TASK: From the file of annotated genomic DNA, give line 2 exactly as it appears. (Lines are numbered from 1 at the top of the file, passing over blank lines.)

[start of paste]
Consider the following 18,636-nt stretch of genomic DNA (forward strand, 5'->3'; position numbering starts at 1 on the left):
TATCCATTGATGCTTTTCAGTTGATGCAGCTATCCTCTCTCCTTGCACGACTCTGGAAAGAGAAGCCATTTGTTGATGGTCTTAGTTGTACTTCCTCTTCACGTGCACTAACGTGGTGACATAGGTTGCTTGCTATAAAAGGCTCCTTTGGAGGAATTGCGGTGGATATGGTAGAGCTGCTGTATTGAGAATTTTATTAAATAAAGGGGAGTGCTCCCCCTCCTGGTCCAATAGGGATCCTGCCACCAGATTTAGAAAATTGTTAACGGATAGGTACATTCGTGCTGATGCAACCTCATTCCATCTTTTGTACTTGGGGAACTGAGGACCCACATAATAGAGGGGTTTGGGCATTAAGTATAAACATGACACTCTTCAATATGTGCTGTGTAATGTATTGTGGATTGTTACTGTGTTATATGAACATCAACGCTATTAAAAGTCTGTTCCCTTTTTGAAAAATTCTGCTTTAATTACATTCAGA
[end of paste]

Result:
TATCCATTGATGCTTTTCAGTTGATGCAGCTATCCTCTCTCCTTGCACGACTCTGGAAAGAGAAGCCATTTGTTGATGGTCTTAGTTGTACTTCCTCTTCACGTGCACTAACGTGGTGACATAGGTTGCTTGCTATAAAAGGCTCCTTTGGAGGAATTGCGGTGGATATGGTAGAGCTGCTGTATTGAGAATTTTATTAAATAAAGGGGAGTGCTCCCCCTCCTGGTCCAATAGGGATCCTGCCACCAGATTTAGAAAATTGTTAACGGATAGGTACATTCGTGCTGATGCAACCTCATTCCATCTTTTGTACTTGGGGAACTGAGGACCCACATAATAGAGGGGTTTGGGCATTAAGTATAAACATGACACTCTTCAATATGTGCTGTGTAATGTATTGTGGATTGTTACTGTGTTATATGAACATCAACGCTATTAAAAGTCTGTTCCCTTTTTGAAAAATTCTGCTTTAATTACATTCAGA